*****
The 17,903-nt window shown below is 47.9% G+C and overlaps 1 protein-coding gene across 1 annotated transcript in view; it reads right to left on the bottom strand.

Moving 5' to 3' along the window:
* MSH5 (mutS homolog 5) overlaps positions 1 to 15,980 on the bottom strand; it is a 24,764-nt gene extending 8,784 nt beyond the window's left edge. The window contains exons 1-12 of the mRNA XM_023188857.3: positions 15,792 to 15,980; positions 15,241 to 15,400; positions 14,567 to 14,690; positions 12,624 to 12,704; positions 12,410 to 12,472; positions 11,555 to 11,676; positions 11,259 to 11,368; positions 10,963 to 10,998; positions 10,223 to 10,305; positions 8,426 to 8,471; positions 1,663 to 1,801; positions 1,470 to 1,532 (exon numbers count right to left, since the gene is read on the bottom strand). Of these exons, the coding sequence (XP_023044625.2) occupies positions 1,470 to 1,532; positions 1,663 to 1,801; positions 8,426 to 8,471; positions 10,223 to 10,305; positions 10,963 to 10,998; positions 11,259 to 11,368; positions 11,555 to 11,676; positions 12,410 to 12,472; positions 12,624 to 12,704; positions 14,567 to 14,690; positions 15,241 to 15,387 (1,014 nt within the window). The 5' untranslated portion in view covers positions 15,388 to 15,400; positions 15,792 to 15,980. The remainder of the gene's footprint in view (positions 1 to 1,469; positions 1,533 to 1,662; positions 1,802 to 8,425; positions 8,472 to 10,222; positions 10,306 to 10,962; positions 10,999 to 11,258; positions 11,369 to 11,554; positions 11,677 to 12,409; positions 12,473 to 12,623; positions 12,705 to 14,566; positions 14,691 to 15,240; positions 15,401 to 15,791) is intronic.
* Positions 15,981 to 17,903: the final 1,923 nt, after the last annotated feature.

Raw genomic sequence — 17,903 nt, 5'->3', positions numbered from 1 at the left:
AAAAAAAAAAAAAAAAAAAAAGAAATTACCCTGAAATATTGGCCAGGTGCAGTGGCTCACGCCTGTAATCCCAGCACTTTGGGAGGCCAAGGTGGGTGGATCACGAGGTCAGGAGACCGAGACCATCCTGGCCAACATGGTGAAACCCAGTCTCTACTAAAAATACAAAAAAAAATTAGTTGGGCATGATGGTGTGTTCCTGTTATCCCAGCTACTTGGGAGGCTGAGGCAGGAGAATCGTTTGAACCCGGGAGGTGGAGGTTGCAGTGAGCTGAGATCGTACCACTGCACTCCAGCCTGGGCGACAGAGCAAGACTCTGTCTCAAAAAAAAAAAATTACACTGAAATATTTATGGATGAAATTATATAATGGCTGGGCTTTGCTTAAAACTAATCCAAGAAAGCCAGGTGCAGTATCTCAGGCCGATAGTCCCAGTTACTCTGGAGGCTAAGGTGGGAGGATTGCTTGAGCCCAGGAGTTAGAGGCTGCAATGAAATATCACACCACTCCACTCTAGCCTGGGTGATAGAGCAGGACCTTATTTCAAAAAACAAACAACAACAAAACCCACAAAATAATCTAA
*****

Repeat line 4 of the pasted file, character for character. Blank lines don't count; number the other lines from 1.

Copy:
* Positions 15,981 to 17,903: the final 1,923 nt, after the last annotated feature.